Drinking Water Distribution Systems: A Dual-Use Vision for Implementing an Environmental Observatory for an Engineered System

by D. L. Boccelli,
R. Janke,
R. Murray,

Document Type: Proceeding Paper

Part of: World Environmental and Water Resource Congress 2006: Examining the Confluence of Environmental and Water Concerns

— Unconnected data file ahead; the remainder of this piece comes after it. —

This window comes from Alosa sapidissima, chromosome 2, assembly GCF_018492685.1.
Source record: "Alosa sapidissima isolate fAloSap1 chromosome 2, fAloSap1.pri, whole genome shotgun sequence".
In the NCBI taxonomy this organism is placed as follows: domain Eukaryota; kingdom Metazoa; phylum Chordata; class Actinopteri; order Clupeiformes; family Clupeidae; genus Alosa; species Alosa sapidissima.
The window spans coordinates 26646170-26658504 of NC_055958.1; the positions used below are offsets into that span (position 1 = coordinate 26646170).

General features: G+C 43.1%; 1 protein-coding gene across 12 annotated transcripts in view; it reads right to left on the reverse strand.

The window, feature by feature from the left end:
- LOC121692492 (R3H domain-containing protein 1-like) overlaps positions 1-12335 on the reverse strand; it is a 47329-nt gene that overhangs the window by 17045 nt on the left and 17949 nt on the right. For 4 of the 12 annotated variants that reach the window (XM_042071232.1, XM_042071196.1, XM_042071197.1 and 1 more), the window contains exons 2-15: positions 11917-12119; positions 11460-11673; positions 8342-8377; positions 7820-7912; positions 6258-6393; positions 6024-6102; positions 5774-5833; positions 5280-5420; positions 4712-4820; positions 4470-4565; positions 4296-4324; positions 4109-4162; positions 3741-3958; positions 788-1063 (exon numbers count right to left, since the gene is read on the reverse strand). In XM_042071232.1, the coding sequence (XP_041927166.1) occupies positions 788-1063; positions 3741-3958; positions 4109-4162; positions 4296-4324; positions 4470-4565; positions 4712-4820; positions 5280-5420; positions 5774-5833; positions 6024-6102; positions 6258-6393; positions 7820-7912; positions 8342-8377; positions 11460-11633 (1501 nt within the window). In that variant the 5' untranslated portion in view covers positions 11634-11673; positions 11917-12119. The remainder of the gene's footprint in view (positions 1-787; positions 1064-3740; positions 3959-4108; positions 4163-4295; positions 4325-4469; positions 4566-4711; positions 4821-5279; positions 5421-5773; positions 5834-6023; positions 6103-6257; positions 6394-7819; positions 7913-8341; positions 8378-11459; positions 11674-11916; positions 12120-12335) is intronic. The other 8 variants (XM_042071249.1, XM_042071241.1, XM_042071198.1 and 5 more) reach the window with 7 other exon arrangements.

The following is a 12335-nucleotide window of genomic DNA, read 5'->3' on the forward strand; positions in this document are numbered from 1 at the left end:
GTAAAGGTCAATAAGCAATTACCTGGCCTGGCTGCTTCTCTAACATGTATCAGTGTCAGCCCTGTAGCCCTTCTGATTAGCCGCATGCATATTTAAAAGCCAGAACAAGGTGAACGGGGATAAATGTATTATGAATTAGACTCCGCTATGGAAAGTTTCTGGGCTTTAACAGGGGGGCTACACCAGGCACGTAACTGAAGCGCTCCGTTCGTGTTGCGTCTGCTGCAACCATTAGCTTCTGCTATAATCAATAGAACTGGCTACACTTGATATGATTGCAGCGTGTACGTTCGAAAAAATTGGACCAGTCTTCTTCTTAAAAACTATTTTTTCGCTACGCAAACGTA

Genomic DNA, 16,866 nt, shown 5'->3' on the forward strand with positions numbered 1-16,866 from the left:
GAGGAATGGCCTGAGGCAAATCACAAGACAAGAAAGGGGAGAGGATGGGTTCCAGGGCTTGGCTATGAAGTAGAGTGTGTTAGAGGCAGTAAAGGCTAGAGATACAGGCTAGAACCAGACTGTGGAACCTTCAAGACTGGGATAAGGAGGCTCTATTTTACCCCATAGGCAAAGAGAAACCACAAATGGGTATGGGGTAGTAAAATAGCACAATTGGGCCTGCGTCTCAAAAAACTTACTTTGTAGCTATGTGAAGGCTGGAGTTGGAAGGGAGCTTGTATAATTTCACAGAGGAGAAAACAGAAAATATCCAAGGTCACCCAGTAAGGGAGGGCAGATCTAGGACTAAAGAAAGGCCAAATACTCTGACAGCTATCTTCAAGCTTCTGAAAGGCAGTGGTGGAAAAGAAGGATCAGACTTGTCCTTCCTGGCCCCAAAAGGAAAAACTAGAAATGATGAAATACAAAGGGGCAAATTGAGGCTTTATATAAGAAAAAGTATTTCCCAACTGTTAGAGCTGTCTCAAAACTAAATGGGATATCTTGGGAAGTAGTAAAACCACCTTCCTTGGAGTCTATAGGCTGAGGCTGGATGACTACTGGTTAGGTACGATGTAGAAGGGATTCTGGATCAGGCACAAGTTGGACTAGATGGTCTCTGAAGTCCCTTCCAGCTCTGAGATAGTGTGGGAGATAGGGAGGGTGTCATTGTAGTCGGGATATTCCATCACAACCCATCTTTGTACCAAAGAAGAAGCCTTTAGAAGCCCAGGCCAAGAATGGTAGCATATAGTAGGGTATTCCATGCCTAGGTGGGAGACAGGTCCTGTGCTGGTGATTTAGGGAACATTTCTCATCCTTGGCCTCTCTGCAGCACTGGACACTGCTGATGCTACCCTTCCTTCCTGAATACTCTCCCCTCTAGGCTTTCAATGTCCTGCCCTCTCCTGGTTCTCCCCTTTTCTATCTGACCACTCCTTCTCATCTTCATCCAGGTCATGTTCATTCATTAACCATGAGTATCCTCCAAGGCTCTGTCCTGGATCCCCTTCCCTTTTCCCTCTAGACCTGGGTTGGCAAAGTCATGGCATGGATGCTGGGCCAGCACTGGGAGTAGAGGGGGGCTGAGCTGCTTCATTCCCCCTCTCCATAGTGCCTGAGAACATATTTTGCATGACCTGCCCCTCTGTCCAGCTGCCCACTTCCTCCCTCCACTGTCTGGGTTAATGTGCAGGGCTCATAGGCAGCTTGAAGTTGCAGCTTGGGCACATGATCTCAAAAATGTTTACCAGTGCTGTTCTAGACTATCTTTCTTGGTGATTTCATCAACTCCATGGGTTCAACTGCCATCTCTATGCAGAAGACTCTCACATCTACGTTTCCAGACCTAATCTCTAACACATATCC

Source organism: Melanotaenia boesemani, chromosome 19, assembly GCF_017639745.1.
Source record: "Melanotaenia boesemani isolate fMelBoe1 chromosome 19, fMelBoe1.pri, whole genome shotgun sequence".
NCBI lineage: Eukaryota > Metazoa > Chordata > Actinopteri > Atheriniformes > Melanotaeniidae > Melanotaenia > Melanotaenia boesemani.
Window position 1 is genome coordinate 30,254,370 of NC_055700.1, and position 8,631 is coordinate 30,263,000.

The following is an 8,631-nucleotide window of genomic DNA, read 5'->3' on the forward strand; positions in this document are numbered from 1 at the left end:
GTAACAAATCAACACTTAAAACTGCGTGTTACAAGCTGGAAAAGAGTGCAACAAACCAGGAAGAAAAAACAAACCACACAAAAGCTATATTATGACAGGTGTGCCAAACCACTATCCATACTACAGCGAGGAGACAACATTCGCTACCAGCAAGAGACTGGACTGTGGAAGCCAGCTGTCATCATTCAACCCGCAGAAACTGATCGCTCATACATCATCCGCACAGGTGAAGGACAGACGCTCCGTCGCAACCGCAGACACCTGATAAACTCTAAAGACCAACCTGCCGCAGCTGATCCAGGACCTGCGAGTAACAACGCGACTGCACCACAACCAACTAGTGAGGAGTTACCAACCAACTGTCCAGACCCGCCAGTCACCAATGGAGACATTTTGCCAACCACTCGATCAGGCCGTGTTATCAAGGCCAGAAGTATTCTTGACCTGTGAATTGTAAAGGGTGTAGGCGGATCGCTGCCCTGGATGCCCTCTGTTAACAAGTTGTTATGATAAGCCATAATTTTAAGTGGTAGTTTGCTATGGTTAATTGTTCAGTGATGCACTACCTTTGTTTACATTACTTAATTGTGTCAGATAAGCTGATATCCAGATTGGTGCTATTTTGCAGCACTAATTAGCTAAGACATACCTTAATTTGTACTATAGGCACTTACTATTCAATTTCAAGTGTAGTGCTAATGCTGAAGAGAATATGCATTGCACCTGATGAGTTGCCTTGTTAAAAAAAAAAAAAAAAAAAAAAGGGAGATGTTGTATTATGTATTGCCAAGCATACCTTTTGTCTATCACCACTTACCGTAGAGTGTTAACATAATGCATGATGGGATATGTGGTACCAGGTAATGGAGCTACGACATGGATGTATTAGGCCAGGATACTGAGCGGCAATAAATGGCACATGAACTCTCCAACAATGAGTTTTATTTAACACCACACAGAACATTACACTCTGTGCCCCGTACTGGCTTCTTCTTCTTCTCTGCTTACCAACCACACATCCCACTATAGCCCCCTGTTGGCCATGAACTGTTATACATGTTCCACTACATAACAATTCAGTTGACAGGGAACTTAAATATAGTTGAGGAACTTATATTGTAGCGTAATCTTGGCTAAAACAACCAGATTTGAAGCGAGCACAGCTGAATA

The U.S. Environmental Protection Agency (EPA), under Homeland Security Presidential Directive 7, has been tasked as the lead federal agency in protecting water infrastructure in the U.S. As part of this directive, research has begun ondeveloping tools and strategies for consequence assessment, contaminant warning systems (CWS), and response management for drinking water distribution systems. The contaminant warning system portion of this research has been formulated toconsist of three data streams: public health data, water quality sensor reporting, andcomposite sampling. The Water Infrastructure Protection Division (WIPD) of the National Homeland Security Research Center (within the EPA) has been developingapproaches for implementing a sensor-based CWS. The sensor-based CWS usestypical water quality sensors, rather than contaminant specific sensors, to provide utilities a dual-benefit sensor network for both security and general management operations for improved water quality. Environmental systems analysis plays a large role in the development of a CWS. In2003, WIPD began a program entitled the Threat Ensemble Vulnerability Assessment (TEVA) Research Program. Phase I tools of the TEVA program have been developed for: 1) consequence assessment through a Monte Carlo based approach for simulating large numbers of contamination events; and 2) optimal sensor placement to minimize the expected consequences of potential events. The Phase I tools havebeen applied to the network models of several participating large-scale utilities. Phase II studies will develop real-time tools associated with a CWS that work with hydraulic and water quality sensors based on optimization, numerical, and statistical techniques. These tools will utilize real-time sensor data for, as examples, event detection, contaminant source location, and contaminant tracking. Phase II also includes the design and implementation of an environmental observatory for an engineered system (i.e., a CWS), which will provide the ability totest, evaluate, and refine the tools associated with the TEVA program. A complete set of water quality sensors will be placed at optimal locations throughout the distribution system. A sub-set of water quality, flow, and pressure sensors will beplaced at additional locations to ensure adequate spatial coverage corresponding to specific distribution system metrics (e.g., hydraulic residence time). Water quality monitoring will provide baseline information for understanding a multitude of issues, such as false-positive rates for sensor network reliability. Tracer tests will be used tosimulate otherwise low-probability events that assist in evaluating the performance of the Phase I and II tools. The combined hydraulic and water quality data will also beused to improve the ability of distribution system network models to represent observed dynamic behavior. The TEVA research program is a collaborative effort with other universities andnational laboratories. Our collaborative efforts will continue to expand to: 1) develop tools that will assist utility decision makers with daily operational and managementissues as well as long-term planning and design decisions as part of the dual-usebenefit; and 2) integrate the sensor based CWS data with other information to developa fully integrated warning system, which will include, but not limited to, public health syndromic information and emergency room data. These issues will require the collaboration with other individuals and groups in areas such as public health, epidemiology, and urban planning.

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